A Financial Back-Up Plan

Most days, I am pretty financially aware:  I know how much money is in my bank accounts, I know if there is anything on our credit cards, and I know what bills are coming in soon.  I keep it all on paper (or software) but it also sits in the back of my brain.  Keeping on top of my finances is a key to making sure that everything gets paid on time, I don’t spend more than I have, and that I don’t overdraw my bank accounts.

During every life, however, there are going to be short periods of time when your brain is occupied with other stuff and you can’t keep up with all the details of your financial life.  A family emergency, a new baby, or an unexpected deployment can temporarily distract you from fiscal matters.  Military life seems to bring a larger than normal share of surprises.  Good preparation can keep an emergency evacuation or urgent hospital stay from creating chaos.

There are a few ways to set up your finances so that short-term inattention doesn’t result in long-term disaster.  Take a little bit of time to pick the tools that will work best for you and then put them into place.  When life gets complicated, you won’t have to worry about your money.

    1. Have an emergency fund. How big? That depends. Are you single, living in the barracks, and just started your enlistment, or married with a mortgage and four kids? Are you locked into the military for a chunk more time, or are you nearing the end of your enlistment? To figure out the size of your idea emergency fund, try to envision your worst possible financial month. Plane tickets to go home? Huge car repair? Leak in your upstairs bathroom (and subsequent flood of the rest of the house?) Someone in the hospital and you have to eat in the cafeteria for two weeks? Try to estimate cost of this worst possible month. Obviously you can’t save up that much money all at once, but look at that as your goal. Any emergency fund is better than none!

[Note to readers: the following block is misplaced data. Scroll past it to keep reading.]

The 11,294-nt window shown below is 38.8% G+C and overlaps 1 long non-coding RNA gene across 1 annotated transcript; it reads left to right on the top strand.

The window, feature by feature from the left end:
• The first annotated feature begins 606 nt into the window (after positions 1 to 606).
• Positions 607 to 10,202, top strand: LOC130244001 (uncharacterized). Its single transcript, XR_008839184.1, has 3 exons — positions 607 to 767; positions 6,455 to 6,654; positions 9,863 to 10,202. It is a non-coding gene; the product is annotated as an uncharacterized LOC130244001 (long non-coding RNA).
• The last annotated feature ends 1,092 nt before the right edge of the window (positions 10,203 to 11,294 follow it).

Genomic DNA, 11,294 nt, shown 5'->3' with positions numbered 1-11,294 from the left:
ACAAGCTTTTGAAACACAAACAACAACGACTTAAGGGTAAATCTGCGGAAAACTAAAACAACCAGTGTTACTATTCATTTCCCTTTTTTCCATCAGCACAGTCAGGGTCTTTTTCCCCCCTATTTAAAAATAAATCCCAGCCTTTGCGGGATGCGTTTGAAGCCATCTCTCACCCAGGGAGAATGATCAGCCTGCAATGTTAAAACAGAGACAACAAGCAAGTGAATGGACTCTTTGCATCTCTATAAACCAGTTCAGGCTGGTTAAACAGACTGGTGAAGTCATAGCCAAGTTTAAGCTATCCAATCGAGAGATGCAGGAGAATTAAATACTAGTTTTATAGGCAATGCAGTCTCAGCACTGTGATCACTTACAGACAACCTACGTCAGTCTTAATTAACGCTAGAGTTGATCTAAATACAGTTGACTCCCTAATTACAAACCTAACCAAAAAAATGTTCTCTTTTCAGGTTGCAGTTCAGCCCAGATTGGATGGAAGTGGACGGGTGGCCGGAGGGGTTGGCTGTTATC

2. Set up overdraft protection on your checking account  Check with your bank or credit union to make sure that you are only paying for the overdraft protection when you need it, and that there isn’t a huge fee when it is used.  This is only to be used by accident or for true emergencies.  If you are using it more than twice a year, you need to look at your situation and find out what is wrong.  One thing I’ve learned – get more overdraft protection than you think you’ll need.  Inevitably, the one time you miscalculate will be the one time that you have an unusually large check go through.
    3. Set up a default automatic bill payment.  For example, I have our mortgage on EasyPay.  I always pay manually before the due date, but if I were to forget, the money would automatically be transferred on the due date.  For my credit cards, I have them schedule to pay the minimum payment due on the due date.  Since I rarely have a balance and/or I’ve already paid, no payment comes out.  Just make sure with your bank that it will work the way you think it will.  Every financial institution has unique procedures and it is important that you understand how it will work.  Having just this minimum payment made automatically will prevent you from having your interest rate increased due to the default rules.